Our grassroots teams will be deployed throughout the state in the districts of Senators who support funding corporate welfare. We will use every tool at our disposal to ensure that Floridians know which members of the legislature support corporate welfare and the programs that give away their tax dollars to private businesses instead of better supporting real priorities like education and infrastructure.”

The Senate Judiciary Committee unanimously approved a bill (SB 340) to create a regulatory framework for transportation network companies, like Uber and Lyft.

Stephanie Smith, senior manager, public policy for Uber Technologies: “Today’s unanimous vote on Senate Bill 340 by the Senate Committee on Judiciary is a positive indication that Florida lawmakers support the safety, economic, and mobility benefits that come from ridesharing services like Uber.

We are grateful to all of the Senators who voted ‘yes’ on the bill, with special thanks to Sen. Jeff Brandes (R-St. Petersburg) who continues to be a champion for modern transportation options.”

Logan McFaddin, regional manager of the Property Casualty Insurers Association of America: “PCI applauds the Senate Judiciary Committee and Senator Brandes for supporting legislation that addresses the insurance gaps when a driver is engaged in rideshare activity.  PCI and our members believe it is imperative rideshare drivers and their passengers are protected as they travel from point A to point B.

The insurance coverage concerns are significant, especially if ride share drivers use their personal vehicles for this commercial activity but only have personal auto insurance coverage. The standard personal auto insurance policy may not provide coverage if the vehicle is being used for commercial purposes and an accident were to occur.

With model legislation already passing in 45 other states, PCI encourages Florida lawmakers to do the same for Florida and protect the public.”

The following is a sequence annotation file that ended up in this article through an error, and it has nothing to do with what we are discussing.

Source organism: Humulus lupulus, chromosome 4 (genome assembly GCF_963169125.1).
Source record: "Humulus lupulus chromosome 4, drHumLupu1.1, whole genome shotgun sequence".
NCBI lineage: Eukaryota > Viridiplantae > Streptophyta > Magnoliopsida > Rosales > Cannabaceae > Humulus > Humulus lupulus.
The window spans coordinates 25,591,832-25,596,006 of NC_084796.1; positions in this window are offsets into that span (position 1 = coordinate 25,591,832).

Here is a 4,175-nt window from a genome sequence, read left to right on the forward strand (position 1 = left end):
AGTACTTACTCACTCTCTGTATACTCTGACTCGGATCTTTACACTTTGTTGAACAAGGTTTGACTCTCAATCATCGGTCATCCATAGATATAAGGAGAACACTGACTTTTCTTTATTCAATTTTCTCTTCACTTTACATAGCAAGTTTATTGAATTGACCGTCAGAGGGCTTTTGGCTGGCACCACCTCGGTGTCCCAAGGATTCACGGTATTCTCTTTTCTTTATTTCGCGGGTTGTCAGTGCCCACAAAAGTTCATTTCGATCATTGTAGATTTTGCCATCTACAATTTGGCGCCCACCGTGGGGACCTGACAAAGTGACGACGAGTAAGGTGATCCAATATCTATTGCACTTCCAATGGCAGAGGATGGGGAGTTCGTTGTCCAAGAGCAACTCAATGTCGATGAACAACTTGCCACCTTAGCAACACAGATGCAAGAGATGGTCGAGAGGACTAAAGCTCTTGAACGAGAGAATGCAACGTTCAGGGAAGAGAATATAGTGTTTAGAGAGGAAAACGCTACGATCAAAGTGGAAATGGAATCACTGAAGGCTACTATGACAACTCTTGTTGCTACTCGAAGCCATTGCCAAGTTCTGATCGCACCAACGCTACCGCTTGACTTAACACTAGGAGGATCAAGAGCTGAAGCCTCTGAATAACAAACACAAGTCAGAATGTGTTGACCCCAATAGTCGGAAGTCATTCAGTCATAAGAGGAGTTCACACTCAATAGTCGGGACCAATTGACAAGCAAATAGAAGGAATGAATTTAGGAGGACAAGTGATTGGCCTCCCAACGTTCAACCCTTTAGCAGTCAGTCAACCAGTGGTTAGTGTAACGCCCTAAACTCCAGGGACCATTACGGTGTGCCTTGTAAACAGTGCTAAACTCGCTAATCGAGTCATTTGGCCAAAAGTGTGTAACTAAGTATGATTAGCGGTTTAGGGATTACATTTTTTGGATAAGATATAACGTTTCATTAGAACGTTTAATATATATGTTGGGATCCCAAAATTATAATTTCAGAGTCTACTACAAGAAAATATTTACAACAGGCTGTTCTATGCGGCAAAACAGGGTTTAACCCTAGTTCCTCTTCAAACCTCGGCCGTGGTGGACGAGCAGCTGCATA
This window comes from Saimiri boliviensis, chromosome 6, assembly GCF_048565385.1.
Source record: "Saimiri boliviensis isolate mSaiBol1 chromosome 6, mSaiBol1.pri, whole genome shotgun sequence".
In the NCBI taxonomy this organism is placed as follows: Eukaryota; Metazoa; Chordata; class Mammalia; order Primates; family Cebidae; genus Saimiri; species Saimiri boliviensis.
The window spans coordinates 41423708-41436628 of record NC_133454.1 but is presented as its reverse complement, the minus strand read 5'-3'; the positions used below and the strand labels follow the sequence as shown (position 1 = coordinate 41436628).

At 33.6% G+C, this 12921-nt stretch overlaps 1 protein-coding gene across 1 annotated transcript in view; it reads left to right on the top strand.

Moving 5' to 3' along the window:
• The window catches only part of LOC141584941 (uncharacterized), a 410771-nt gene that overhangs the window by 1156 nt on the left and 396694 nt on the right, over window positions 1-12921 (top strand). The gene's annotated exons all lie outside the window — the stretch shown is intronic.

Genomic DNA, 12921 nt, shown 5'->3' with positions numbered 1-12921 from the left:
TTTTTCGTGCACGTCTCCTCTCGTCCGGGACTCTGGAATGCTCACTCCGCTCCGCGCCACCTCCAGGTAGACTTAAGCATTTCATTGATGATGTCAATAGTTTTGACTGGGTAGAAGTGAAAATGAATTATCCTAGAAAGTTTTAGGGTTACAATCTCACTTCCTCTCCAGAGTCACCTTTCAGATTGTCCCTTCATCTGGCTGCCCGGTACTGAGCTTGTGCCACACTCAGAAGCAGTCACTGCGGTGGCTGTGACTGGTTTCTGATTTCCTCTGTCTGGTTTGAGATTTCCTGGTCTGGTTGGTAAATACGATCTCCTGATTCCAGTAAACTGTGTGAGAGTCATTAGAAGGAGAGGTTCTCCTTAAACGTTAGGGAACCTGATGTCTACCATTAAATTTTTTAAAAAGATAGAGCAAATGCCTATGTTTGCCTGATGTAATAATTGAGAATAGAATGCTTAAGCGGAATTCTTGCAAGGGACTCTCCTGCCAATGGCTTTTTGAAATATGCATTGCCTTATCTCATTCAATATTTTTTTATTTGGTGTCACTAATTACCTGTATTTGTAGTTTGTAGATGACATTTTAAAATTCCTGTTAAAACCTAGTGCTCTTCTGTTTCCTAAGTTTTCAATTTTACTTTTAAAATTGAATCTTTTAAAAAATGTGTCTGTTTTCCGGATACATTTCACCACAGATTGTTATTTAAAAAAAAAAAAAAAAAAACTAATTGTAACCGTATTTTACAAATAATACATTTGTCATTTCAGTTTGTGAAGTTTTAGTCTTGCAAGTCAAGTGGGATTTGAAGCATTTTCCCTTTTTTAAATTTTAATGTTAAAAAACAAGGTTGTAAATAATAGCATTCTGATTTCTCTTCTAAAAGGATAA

#SuitsForSession clothing drive brings in more than 3,000 donations

Nearly 200 job seekers will be able to wear a new-to-them suit as they hunt for employment, thanks to a clothing donation drive put on by ridesharing company Uber and Volunteer Florida Wednesday.

The second annual “#SuitsForSession” campaign collected professional clothing donations at the Capitol and also sent out Uber drivers to pick up donations free of charge. The company said 75 bags of clothes were gathered through the app.

“Wednesday’s second annual #SuitsForSession Capitol service project was a tremendous success, and we are proud to have played a role in making the donation of items easy and convenient for Uber users. We are thankful for the generosity of those in Leon County, who came together to collect thousands of items,” said Kasra Moshkani, Uber Florida general manager for Miami and Fort Lauderdale.

Among the donations were 195 complete suits, as well as 2,072 pieces of women’s clothing and 1,013 pieces of men’s clothing. The #SuitsForSession drive also brought in just shy of 200 accessories, such as shoes and belts.

“Volunteer Florida is thrilled by the volume and quality of the donations we received through #SuitsForSession,” said Volunteer Florida CEO Chester Spellman. “We are grateful for our partnership with Uber, which made it possible for so many people to give.”

Spellman said Senate Majority Leader Wilton Simpson, Department of Corrections Secretary Julie Jones, Department of Juvenile Justice Secretary Christina Daly, Department of Education Commissioner Pam Stewart, Department of Economic Opportunity Director Cissy Proctor and Surgeon General and Department of Health Secretary Celeste Philip, M.D., were among those stopping by the Capitol donation drop off with some of their clothing items.

“It was an honor to sponsor #SuitsForSession 2017,” Simpson said. “I had a chance to visit the #SuitsForSession display at the Capitol, and the amount of donations was remarkable! I am proud of those who came together to provide donations for job-seekers statewide.”

More than 30 organizations joined Uber and Volunteer Florida to put on the one-day drive, which entered donors into a contest to win a suit from Nic’s Toggery, a gift certificate from women’s clothing store Narcissus, and a custom sports coat from Arron’s Fine Custom Clothing.

The donated items will be distributed over the coming days to Chapman Partnership in Miami, Dress for Success Tampa Bay, ECHO Outreach Ministries in Tallahassee, various locations of Bridges of America, as well as and the Florida State University Unconquered Scholars program in Tallahassee.